THEY had not even finished counting the bodies in last weekend’s tornado devastation in the US Midwest when Joe Biden played the climate card. Just hours after the disaster, climate expert Biden confidently asserted :
‘All I know is that the intensity of the weather across the board has some impacts as a consequence of the warming of the planet and climate change, The specific impact on these specific storms, I can’t say at this point.
‘I’m going to be asking the EPA [the US Environmental Protection Agency] and others to take a look at that. The fact is that we all know everything is more intense when the climate is warming. Everything. And obviously it has some impact here, but I can’t give you a quantitative read on that.’
No, Joe, it is not ‘fact’ that everything is more intense, nor that it has some impact here.
Provisional data from the National Weather Service confirms that the tornadoes which hit Mayfield, Kentucky and Edwardsville, Illinois were both EF-3s. (Tornadoes are rated from EF-0 to EF-5, with the latter being the strongest).
Although most tornadoes occur in spring and early summer, strong tornadoes are not unheard-of in winter. Indeed, on average since 1950 there have been five tornadoes every winter of EF3 and greater strength. And the official data shows that these winter storms are not becoming more frequent.
US Storm Prediction Center
And as meteorologist Chris Martz shows, looking at the year as a whole, the strongest tornadoes are not as frequent as they used to be.
Ironically we are just approaching the anniversary of probably the worst December tornado outbreak on record, which hit Illinois particularly hard between December 18 and 20, 1957. There nine EF-3 tornadoes, but three EF-4s and one EF-5.
EF-5s are extremely rare events in winter – indeed there have been just three recorded since 1950; in 1953, 1957 and 1971. In addition there have been forty six EF-4s during that time. There is therefore nothing remotely unusual about the four EF-3s which hit Kentucky and Illinois last weekend.
Sadly tornadoes can be devastating events, but they are also natural ones which have occurred since time immemorial. I find it utterly contemptible that Biden should use this tragedy to further his climate agenda without even bothering to wait for the facts to emerge.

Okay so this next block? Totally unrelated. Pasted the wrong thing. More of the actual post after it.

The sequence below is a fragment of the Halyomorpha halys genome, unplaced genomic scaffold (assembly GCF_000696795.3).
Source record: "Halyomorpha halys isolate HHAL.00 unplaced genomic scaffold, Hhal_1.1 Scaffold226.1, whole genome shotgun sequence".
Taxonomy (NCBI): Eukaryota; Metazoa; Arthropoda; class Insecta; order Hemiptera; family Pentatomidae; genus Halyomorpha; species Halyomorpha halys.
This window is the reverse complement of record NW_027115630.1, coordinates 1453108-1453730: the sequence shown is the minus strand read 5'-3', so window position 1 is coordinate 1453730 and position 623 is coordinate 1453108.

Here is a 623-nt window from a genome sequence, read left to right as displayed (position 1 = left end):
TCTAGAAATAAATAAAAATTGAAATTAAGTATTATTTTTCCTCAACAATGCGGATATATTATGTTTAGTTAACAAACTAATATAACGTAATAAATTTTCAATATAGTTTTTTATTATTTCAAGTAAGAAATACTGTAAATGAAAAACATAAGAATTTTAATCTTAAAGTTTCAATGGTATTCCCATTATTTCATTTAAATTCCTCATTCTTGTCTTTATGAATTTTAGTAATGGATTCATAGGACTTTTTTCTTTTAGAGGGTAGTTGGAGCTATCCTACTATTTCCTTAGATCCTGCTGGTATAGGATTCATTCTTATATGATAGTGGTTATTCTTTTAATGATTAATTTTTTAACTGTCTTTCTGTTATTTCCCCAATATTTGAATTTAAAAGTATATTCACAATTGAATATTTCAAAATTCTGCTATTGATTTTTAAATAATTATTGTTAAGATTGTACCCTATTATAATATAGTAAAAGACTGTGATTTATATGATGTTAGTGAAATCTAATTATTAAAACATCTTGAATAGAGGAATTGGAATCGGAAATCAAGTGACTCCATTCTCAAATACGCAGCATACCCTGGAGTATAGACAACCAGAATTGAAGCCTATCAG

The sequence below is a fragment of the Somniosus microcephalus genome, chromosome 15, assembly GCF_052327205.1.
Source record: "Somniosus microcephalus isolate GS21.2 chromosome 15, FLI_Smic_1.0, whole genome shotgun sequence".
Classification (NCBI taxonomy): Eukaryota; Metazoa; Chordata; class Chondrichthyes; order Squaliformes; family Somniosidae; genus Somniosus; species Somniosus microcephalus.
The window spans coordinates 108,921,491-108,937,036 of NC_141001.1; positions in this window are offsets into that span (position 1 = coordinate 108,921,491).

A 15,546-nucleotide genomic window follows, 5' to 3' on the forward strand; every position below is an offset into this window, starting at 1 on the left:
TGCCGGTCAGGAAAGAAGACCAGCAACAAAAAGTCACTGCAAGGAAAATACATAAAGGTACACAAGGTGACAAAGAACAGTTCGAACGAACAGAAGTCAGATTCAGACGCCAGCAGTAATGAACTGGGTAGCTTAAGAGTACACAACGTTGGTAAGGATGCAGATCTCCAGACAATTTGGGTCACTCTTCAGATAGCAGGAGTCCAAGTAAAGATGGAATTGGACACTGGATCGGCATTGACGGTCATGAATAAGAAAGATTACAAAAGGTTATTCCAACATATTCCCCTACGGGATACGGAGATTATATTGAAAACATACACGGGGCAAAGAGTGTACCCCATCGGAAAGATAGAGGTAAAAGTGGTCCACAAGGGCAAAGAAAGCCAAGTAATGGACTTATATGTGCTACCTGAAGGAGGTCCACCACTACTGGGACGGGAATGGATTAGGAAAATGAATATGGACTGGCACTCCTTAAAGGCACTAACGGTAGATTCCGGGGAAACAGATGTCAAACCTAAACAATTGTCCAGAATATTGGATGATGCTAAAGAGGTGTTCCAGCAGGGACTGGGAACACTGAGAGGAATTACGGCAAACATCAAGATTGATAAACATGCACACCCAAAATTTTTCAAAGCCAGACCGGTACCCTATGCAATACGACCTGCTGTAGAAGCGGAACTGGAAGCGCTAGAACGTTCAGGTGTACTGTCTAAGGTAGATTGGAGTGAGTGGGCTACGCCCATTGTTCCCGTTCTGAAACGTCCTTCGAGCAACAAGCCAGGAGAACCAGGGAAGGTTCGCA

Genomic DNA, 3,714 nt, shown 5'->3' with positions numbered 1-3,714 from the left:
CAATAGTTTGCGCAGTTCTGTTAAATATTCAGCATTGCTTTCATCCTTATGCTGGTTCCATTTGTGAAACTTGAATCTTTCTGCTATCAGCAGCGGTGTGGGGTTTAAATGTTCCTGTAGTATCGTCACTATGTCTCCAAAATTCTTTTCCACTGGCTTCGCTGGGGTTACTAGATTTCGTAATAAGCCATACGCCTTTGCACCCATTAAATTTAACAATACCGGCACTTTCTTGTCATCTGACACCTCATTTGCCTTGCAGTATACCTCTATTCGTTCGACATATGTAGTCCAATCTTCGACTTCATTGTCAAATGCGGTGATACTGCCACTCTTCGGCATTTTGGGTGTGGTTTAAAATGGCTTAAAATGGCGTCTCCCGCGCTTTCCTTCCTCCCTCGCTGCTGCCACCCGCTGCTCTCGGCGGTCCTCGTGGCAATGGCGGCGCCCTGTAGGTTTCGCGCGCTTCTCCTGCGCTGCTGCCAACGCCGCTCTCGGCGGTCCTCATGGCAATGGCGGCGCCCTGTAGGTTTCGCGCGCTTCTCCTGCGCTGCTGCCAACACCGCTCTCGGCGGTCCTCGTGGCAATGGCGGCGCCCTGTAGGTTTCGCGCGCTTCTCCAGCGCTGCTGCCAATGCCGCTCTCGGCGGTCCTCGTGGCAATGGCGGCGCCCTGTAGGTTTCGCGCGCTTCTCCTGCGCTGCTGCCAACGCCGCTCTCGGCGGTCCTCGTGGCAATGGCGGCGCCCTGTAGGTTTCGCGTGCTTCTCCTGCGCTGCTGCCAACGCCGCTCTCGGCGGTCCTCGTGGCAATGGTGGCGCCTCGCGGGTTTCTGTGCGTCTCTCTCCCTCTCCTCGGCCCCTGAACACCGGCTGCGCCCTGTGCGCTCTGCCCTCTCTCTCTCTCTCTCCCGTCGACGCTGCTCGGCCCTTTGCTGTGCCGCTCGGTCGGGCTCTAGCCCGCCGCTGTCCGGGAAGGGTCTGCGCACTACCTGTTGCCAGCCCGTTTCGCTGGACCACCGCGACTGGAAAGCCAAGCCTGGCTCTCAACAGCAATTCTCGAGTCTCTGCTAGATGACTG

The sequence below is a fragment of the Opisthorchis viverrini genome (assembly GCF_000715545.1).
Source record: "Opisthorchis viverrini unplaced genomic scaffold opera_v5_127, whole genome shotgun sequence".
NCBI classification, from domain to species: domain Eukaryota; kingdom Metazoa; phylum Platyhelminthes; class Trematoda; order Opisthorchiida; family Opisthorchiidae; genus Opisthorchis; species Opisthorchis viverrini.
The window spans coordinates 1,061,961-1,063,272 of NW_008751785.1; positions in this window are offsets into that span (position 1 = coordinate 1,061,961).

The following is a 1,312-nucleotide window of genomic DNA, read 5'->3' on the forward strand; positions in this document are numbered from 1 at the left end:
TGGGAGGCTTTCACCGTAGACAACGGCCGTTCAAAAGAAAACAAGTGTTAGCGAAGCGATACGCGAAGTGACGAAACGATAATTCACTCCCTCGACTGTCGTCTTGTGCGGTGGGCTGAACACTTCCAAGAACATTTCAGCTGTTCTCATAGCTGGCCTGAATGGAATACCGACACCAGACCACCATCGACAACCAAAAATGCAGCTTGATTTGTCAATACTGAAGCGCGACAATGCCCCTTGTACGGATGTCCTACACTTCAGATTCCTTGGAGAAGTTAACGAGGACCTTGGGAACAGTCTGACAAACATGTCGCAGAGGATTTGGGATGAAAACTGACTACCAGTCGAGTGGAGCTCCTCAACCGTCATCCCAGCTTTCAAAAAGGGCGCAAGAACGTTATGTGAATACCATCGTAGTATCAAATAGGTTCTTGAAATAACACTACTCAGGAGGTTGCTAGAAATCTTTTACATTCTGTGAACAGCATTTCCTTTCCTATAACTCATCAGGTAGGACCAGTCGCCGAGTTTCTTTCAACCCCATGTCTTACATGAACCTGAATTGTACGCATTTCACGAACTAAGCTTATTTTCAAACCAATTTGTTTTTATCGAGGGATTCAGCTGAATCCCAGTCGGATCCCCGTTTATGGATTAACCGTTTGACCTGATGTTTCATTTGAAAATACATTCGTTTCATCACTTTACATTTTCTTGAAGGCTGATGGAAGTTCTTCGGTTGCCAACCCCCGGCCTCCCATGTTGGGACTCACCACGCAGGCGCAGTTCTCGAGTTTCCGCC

Electric, expensive & useless – welcome to the future of personal transport
Most people are aware that the government is banning the sale of new petrol and diesel cars after 2030, but I suspect very few have any idea of how much dearer electric cars actually are. They are in for a very big shock.
If we take the Vauxhall Mokka, a typical medium–sized car, the basic petrol model retails at £21,835. The electric equivalent costs £33,685, twelve grand more.
The latter amount does not include the current government subsidy of £2,500, but this plainly won’t be affordable when we are all buying them. Neither will it be affordable for electric car drivers to continue avoid paying their share of vehicle excise duty and fuel duties.
Like a stuck record, the climate lobby, which has taken over the running of the country, keeps telling us that electric car prices will soon start to drop in price. Yet they remain stubbornly high.
Indeed, it seems inevitable that they will become more expensive in years to come, not less, because of rocketing prices for lithium, cobalt and all the other materials needed to make the batteries. Demand is already outstripping supply for these metals, and that is while production of electric cars is till tiny.
Raw materials make up about 70 per cent of the cost of a battery, which is typically around £5,000. Credible projections suggest lithium and cobalt prices could rise tenfold by 2030, which would clearly make electric cars unaffordable for most people. Indeed, there are unlikely to be enough raw materials anyway to supply the potential demand for cars.
To put the numbers into perspective, global sales of electric cars are just over 2million a year. Total car sales worldwide are 21million. It is true that increasing demand will encourage the development of new mines, but these usually take several years to come to fruition, and are therefore likely to lag behind demand.
What about the advantages of owning an electric car? Well, if you can do all your charging from home, it is true you might save a hundred pounds or so a year on running costs. But for the millions who don’t have off-street parking and will have to rely on public chargers, their running costs will be higher than now.